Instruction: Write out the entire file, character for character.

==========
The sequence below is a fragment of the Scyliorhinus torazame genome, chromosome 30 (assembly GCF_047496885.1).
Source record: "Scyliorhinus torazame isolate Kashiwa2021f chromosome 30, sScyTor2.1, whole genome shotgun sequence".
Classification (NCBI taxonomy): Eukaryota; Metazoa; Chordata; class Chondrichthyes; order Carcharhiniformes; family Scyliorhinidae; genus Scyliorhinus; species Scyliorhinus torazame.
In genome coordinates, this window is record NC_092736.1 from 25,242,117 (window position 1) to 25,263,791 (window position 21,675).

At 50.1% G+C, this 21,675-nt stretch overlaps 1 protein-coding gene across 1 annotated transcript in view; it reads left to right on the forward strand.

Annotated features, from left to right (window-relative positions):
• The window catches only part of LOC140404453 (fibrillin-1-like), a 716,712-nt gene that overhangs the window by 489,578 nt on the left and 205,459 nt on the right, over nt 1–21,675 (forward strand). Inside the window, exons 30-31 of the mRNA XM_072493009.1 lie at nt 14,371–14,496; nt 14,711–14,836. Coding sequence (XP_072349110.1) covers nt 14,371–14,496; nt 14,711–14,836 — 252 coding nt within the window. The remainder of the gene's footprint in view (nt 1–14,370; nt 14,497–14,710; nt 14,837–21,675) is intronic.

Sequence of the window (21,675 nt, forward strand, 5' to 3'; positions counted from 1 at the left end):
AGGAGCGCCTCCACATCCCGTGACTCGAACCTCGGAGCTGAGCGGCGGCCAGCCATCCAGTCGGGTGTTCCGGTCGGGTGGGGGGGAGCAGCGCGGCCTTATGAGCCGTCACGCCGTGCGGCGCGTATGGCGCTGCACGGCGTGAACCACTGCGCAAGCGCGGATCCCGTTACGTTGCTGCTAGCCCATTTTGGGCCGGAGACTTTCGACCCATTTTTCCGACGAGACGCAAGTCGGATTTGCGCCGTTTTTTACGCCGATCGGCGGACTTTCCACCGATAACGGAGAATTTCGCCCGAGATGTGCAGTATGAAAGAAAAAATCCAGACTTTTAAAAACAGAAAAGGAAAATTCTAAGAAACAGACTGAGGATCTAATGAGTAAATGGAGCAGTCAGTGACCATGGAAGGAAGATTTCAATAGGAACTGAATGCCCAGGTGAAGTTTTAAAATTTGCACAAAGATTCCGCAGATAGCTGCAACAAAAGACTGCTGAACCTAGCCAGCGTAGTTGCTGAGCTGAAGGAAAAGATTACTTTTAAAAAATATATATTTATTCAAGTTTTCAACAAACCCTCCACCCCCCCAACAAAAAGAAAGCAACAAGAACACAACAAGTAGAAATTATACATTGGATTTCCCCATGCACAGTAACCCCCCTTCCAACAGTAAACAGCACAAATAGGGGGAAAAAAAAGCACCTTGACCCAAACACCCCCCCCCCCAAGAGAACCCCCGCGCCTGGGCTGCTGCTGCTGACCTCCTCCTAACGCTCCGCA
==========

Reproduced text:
The sequence below is a fragment of the Scyliorhinus torazame genome, chromosome 30 (assembly GCF_047496885.1).
Source record: "Scyliorhinus torazame isolate Kashiwa2021f chromosome 30, sScyTor2.1, whole genome shotgun sequence".
Classification (NCBI taxonomy): Eukaryota; Metazoa; Chordata; class Chondrichthyes; order Carcharhiniformes; family Scyliorhinidae; genus Scyliorhinus; species Scyliorhinus torazame.
In genome coordinates, this window is record NC_092736.1 from 25,242,117 (window position 1) to 25,263,791 (window position 21,675).

At 50.1% G+C, this 21,675-nt stretch overlaps 1 protein-coding gene across 1 annotated transcript in view; it reads left to right on the forward strand.

Annotated features, from left to right (window-relative positions):
• The window catches only part of LOC140404453 (fibrillin-1-like), a 716,712-nt gene that overhangs the window by 489,578 nt on the left and 205,459 nt on the right, over nt 1–21,675 (forward strand). Inside the window, exons 30-31 of the mRNA XM_072493009.1 lie at nt 14,371–14,496; nt 14,711–14,836. Coding sequence (XP_072349110.1) covers nt 14,371–14,496; nt 14,711–14,836 — 252 coding nt within the window. The remainder of the gene's footprint in view (nt 1–14,370; nt 14,497–14,710; nt 14,837–21,675) is intronic.

Sequence of the window (21,675 nt, forward strand, 5' to 3'; positions counted from 1 at the left end):
AGGAGCGCCTCCACATCCCGTGACTCGAACCTCGGAGCTGAGCGGCGGCCAGCCATCCAGTCGGGTGTTCCGGTCGGGTGGGGGGGAGCAGCGCGGCCTTATGAGCCGTCACGCCGTGCGGCGCGTATGGCGCTGCACGGCGTGAACCACTGCGCAAGCGCGGATCCCGTTACGTTGCTGCTAGCCCATTTTGGGCCGGAGACTTTCGACCCATTTTTCCGACGAGACGCAAGTCGGATTTGCGCCGTTTTTTACGCCGATCGGCGGACTTTCCACCGATAACGGAGAATTTCGCCCGAGATGTGCAGTATGAAAGAAAAAATCCAGACTTTTAAAAACAGAAAAGGAAAATTCTAAGAAACAGACTGAGGATCTAATGAGTAAATGGAGCAGTCAGTGACCATGGAAGGAAGATTTCAATAGGAACTGAATGCCCAGGTGAAGTTTTAAAATTTGCACAAAGATTCCGCAGATAGCTGCAACAAAAGACTGCTGAACCTAGCCAGCGTAGTTGCTGAGCTGAAGGAAAAGATTACTTTTAAAAAATATATATTTATTCAAGTTTTCAACAAACCCTCCACCCCCCCAACAAAAAGAAAGCAACAAGAACACAACAAGTAGAAATTATACATTGGATTTCCCCATGCACAGTAACCCCCCTTCCAACAGTAAACAGCACAAATAGGGGGAAAAAAAAGCACCTTGACCCAAACACCCCCCCCCCCAAGAGAACCCCCGCGCCTGGGCTGCTGCTGCTGACCTCCTCCTAACGCTCCGCA